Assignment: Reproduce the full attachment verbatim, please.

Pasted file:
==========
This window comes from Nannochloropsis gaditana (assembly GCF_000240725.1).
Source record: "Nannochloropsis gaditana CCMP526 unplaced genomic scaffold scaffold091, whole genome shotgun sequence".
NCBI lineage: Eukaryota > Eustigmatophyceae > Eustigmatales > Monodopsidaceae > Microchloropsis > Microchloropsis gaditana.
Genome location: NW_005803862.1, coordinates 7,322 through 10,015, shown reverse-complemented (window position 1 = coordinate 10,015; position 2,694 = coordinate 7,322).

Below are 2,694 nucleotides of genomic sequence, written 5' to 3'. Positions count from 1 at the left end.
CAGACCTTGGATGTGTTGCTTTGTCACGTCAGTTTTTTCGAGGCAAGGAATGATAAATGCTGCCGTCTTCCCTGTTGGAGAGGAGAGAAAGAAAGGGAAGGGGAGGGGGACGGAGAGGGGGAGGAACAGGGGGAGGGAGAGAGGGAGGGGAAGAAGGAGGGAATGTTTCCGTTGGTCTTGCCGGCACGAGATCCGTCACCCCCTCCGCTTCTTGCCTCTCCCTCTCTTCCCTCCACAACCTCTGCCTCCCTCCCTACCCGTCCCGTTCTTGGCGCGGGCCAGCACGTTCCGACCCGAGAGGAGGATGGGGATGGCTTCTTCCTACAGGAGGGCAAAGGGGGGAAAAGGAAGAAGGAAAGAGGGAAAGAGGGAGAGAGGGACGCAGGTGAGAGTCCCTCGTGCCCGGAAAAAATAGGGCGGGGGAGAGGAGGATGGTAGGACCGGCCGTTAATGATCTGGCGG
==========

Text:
This window comes from Nannochloropsis gaditana (assembly GCF_000240725.1).
Source record: "Nannochloropsis gaditana CCMP526 unplaced genomic scaffold scaffold091, whole genome shotgun sequence".
NCBI lineage: Eukaryota > Eustigmatophyceae > Eustigmatales > Monodopsidaceae > Microchloropsis > Microchloropsis gaditana.
Genome location: NW_005803862.1, coordinates 7,322 through 10,015, shown reverse-complemented (window position 1 = coordinate 10,015; position 2,694 = coordinate 7,322).

Below are 2,694 nucleotides of genomic sequence, written 5' to 3'. Positions count from 1 at the left end.
CAGACCTTGGATGTGTTGCTTTGTCACGTCAGTTTTTTCGAGGCAAGGAATGATAAATGCTGCCGTCTTCCCTGTTGGAGAGGAGAGAAAGAAAGGGAAGGGGAGGGGGACGGAGAGGGGGAGGAACAGGGGGAGGGAGAGAGGGAGGGGAAGAAGGAGGGAATGTTTCCGTTGGTCTTGCCGGCACGAGATCCGTCACCCCCTCCGCTTCTTGCCTCTCCCTCTCTTCCCTCCACAACCTCTGCCTCCCTCCCTACCCGTCCCGTTCTTGGCGCGGGCCAGCACGTTCCGACCCGAGAGGAGGATGGGGATGGCTTCTTCCTACAGGAGGGCAAAGGGGGGAAAAGGAAGAAGGAAAGAGGGAAAGAGGGAGAGAGGGACGCAGGTGAGAGTCCCTCGTGCCCGGAAAAAATAGGGCGGGGGAGAGGAGGATGGTAGGACCGGCCGTTAATGATCTGGCGG